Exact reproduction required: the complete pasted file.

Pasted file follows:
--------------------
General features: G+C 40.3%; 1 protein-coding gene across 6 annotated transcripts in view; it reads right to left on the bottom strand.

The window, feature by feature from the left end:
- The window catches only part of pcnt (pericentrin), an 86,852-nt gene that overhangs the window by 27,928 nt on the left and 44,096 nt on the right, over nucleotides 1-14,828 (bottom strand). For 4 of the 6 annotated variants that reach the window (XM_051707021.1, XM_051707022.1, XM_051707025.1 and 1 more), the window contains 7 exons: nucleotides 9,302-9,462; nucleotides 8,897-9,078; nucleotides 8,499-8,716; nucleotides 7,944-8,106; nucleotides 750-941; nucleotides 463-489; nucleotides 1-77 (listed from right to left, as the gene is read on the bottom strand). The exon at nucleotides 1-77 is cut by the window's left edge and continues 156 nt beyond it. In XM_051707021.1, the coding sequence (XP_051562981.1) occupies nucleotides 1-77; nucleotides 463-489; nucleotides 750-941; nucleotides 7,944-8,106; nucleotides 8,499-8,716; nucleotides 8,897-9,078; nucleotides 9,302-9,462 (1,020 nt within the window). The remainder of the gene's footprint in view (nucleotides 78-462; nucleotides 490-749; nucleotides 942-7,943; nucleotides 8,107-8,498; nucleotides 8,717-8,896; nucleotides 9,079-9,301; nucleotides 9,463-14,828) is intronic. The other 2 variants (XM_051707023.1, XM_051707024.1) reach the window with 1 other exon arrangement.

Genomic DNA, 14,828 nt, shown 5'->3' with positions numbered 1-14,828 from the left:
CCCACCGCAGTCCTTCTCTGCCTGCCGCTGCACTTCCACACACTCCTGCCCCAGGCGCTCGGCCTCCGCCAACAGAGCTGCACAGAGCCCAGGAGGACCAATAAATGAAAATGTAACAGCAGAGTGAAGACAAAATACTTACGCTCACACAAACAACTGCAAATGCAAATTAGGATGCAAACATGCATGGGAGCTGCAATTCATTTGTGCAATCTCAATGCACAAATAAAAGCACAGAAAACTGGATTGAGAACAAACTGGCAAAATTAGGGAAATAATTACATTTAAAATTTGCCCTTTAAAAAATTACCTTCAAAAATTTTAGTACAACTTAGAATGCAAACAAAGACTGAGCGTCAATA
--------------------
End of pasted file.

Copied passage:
General features: G+C 40.3%; 1 protein-coding gene across 6 annotated transcripts in view; it reads right to left on the bottom strand.

The window, feature by feature from the left end:
- The window catches only part of pcnt (pericentrin), an 86,852-nt gene that overhangs the window by 27,928 nt on the left and 44,096 nt on the right, over nucleotides 1-14,828 (bottom strand). For 4 of the 6 annotated variants that reach the window (XM_051707021.1, XM_051707022.1, XM_051707025.1 and 1 more), the window contains 7 exons: nucleotides 9,302-9,462; nucleotides 8,897-9,078; nucleotides 8,499-8,716; nucleotides 7,944-8,106; nucleotides 750-941; nucleotides 463-489; nucleotides 1-77 (listed from right to left, as the gene is read on the bottom strand). The exon at nucleotides 1-77 is cut by the window's left edge and continues 156 nt beyond it. In XM_051707021.1, the coding sequence (XP_051562981.1) occupies nucleotides 1-77; nucleotides 463-489; nucleotides 750-941; nucleotides 7,944-8,106; nucleotides 8,499-8,716; nucleotides 8,897-9,078; nucleotides 9,302-9,462 (1,020 nt within the window). The remainder of the gene's footprint in view (nucleotides 78-462; nucleotides 490-749; nucleotides 942-7,943; nucleotides 8,107-8,498; nucleotides 8,717-8,896; nucleotides 9,079-9,301; nucleotides 9,463-14,828) is intronic. The other 2 variants (XM_051707023.1, XM_051707024.1) reach the window with 1 other exon arrangement.

Genomic DNA, 14,828 nt, shown 5'->3' with positions numbered 1-14,828 from the left:
CCCACCGCAGTCCTTCTCTGCCTGCCGCTGCACTTCCACACACTCCTGCCCCAGGCGCTCGGCCTCCGCCAACAGAGCTGCACAGAGCCCAGGAGGACCAATAAATGAAAATGTAACAGCAGAGTGAAGACAAAATACTTACGCTCACACAAACAACTGCAAATGCAAATTAGGATGCAAACATGCATGGGAGCTGCAATTCATTTGTGCAATCTCAATGCACAAATAAAAGCACAGAAAACTGGATTGAGAACAAACTGGCAAAATTAGGGAAATAATTACATTTAAAATTTGCCCTTTAAAAAATTACCTTCAAAAATTTTAGTACAACTTAGAATGCAAACAAAGACTGAGCGTCAATA